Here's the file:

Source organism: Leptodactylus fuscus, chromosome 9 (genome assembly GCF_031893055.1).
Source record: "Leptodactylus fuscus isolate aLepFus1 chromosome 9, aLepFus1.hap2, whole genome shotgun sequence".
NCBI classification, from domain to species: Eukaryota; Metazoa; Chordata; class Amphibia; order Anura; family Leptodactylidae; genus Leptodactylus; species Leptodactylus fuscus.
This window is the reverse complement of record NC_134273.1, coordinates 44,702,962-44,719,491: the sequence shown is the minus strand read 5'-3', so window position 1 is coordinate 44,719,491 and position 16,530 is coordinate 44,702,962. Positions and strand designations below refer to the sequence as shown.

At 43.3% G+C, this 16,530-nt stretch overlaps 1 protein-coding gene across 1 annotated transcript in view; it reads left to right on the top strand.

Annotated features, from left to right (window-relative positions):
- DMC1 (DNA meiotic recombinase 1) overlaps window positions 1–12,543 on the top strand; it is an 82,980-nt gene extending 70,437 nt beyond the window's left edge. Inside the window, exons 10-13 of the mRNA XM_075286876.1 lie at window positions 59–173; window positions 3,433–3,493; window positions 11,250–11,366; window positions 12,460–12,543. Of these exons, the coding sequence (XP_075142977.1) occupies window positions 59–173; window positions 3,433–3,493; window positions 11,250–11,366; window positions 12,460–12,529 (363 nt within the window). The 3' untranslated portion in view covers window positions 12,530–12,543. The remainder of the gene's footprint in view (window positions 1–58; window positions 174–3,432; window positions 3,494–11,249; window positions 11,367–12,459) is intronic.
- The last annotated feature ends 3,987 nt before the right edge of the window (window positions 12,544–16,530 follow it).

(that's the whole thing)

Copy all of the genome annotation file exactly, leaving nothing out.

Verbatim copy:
Source organism: Leptodactylus fuscus, chromosome 9 (genome assembly GCF_031893055.1).
Source record: "Leptodactylus fuscus isolate aLepFus1 chromosome 9, aLepFus1.hap2, whole genome shotgun sequence".
NCBI classification, from domain to species: Eukaryota; Metazoa; Chordata; class Amphibia; order Anura; family Leptodactylidae; genus Leptodactylus; species Leptodactylus fuscus.
This window is the reverse complement of record NC_134273.1, coordinates 44,702,962-44,719,491: the sequence shown is the minus strand read 5'-3', so window position 1 is coordinate 44,719,491 and position 16,530 is coordinate 44,702,962. Positions and strand designations below refer to the sequence as shown.

At 43.3% G+C, this 16,530-nt stretch overlaps 1 protein-coding gene across 1 annotated transcript in view; it reads left to right on the top strand.

Annotated features, from left to right (window-relative positions):
- DMC1 (DNA meiotic recombinase 1) overlaps window positions 1–12,543 on the top strand; it is an 82,980-nt gene extending 70,437 nt beyond the window's left edge. Inside the window, exons 10-13 of the mRNA XM_075286876.1 lie at window positions 59–173; window positions 3,433–3,493; window positions 11,250–11,366; window positions 12,460–12,543. Of these exons, the coding sequence (XP_075142977.1) occupies window positions 59–173; window positions 3,433–3,493; window positions 11,250–11,366; window positions 12,460–12,529 (363 nt within the window). The 3' untranslated portion in view covers window positions 12,530–12,543. The remainder of the gene's footprint in view (window positions 1–58; window positions 174–3,432; window positions 3,494–11,249; window positions 11,367–12,459) is intronic.
- The last annotated feature ends 3,987 nt before the right edge of the window (window positions 12,544–16,530 follow it).